I’d been thinking about writing a blog on Christmas in Africa when I saw Jina Moore write a similar posting. With Abidjan switching on the biggest festive lights display it’s ever had, the transformation seems almost complete in the last ten years as Western Christmas culture takes over. Until a few years ago, Christmas was out-classed by the New Year’s eve celebrations, but a sort of global Christmas culture does seem to be settling with the virtual snowflakes.
Many more homes now have access to satellite television thanks to cheaper rates for Canal and with it a bombardment of advertising and seasonal programming that portray a Christmas of snow, nights by the fire and turkey, that are totally alien to Africa. I wonder if this is sowing a degree of frustration – pushing someone else’s Christmas culture into Ivorian lives. One need only look at the giant illuminated Christmas tree in the Plateau district – Ivory Coast has some amazing trees, but the northern European pine is not one of them.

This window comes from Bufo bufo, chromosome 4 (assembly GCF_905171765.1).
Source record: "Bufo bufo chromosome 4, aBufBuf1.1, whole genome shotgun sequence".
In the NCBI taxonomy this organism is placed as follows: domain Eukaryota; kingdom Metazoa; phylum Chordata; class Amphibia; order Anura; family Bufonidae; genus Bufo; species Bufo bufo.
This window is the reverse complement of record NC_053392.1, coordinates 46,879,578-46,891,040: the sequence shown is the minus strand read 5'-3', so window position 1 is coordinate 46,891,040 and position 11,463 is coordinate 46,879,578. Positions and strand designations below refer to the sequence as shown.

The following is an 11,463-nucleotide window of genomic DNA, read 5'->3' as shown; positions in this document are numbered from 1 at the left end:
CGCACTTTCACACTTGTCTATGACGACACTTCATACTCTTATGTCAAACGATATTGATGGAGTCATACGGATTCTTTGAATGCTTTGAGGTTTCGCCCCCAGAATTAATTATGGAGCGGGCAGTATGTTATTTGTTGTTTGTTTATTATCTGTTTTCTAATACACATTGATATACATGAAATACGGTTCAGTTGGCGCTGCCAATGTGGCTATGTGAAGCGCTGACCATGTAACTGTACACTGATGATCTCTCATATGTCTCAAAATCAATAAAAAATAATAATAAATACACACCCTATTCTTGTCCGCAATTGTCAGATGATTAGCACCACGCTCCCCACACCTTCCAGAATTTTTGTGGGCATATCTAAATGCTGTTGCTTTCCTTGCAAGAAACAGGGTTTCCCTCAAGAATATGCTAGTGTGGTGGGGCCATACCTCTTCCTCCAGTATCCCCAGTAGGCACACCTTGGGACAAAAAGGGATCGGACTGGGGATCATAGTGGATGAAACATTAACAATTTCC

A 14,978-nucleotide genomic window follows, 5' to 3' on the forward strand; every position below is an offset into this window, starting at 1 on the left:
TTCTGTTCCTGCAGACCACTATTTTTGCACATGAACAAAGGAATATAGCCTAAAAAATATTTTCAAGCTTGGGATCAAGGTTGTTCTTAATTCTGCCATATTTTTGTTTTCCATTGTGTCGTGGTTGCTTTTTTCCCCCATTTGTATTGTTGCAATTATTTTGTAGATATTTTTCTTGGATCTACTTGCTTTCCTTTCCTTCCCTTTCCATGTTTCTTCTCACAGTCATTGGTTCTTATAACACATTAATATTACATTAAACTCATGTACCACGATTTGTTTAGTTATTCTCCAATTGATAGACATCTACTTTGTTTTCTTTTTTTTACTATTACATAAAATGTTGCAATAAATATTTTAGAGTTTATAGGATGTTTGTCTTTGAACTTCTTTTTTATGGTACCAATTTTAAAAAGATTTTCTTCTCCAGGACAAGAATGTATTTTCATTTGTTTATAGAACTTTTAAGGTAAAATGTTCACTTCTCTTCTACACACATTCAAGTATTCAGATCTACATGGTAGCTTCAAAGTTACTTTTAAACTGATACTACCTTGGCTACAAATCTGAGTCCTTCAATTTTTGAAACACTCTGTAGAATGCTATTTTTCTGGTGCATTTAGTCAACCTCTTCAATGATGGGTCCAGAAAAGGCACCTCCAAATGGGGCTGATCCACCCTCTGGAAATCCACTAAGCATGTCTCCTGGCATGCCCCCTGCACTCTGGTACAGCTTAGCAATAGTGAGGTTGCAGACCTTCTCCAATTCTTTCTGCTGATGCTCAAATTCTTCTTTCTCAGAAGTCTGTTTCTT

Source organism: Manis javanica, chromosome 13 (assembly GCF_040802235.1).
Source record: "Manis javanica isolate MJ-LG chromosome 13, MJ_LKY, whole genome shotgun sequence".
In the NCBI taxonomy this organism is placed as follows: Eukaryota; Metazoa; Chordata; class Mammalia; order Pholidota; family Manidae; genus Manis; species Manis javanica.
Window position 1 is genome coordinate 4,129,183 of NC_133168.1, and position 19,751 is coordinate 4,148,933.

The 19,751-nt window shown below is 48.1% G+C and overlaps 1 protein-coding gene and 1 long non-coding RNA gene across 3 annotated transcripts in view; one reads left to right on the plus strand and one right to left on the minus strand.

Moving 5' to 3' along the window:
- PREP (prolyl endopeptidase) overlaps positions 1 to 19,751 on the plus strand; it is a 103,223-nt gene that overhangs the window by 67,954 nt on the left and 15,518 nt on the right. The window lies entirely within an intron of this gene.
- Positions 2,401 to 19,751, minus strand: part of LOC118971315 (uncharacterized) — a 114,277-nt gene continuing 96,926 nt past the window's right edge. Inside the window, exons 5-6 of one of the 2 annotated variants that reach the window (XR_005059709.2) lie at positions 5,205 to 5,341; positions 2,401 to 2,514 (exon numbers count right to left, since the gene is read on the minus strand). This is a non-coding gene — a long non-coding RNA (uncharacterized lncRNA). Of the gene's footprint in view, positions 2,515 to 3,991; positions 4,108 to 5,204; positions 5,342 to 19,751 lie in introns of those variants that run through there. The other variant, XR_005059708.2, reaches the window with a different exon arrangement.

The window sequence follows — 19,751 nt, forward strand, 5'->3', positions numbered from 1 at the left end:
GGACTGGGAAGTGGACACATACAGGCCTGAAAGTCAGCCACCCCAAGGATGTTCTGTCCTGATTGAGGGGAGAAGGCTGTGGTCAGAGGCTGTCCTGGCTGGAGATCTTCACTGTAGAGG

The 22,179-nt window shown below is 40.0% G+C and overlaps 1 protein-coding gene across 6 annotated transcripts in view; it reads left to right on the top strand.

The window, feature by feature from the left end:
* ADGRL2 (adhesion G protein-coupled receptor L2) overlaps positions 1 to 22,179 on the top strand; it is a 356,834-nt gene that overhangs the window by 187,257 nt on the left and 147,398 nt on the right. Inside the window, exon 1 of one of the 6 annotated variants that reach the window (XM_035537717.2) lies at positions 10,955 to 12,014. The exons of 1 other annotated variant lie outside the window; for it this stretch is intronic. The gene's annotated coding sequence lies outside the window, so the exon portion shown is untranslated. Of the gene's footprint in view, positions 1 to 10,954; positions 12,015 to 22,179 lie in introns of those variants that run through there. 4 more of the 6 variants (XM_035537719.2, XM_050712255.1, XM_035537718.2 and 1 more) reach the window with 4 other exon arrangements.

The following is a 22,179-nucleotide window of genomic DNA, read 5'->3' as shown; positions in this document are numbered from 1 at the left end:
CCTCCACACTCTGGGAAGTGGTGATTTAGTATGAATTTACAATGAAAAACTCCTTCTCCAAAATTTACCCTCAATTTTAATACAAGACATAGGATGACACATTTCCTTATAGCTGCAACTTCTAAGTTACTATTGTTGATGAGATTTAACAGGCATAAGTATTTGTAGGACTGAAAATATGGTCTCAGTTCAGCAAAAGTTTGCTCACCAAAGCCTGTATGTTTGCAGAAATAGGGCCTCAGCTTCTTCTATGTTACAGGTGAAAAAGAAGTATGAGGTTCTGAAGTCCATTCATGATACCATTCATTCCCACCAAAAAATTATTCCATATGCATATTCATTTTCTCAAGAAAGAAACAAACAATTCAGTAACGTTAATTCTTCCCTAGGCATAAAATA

Fortunately there are some local variants – the emphasis on celebrating with the wider extended family, the all-night praise and prayer meetings at church, the concern that the end of the year is a mystically dangerous one (lots of unexplained deaths and accidents) and the baoule nativity crib scenes, to name just a few.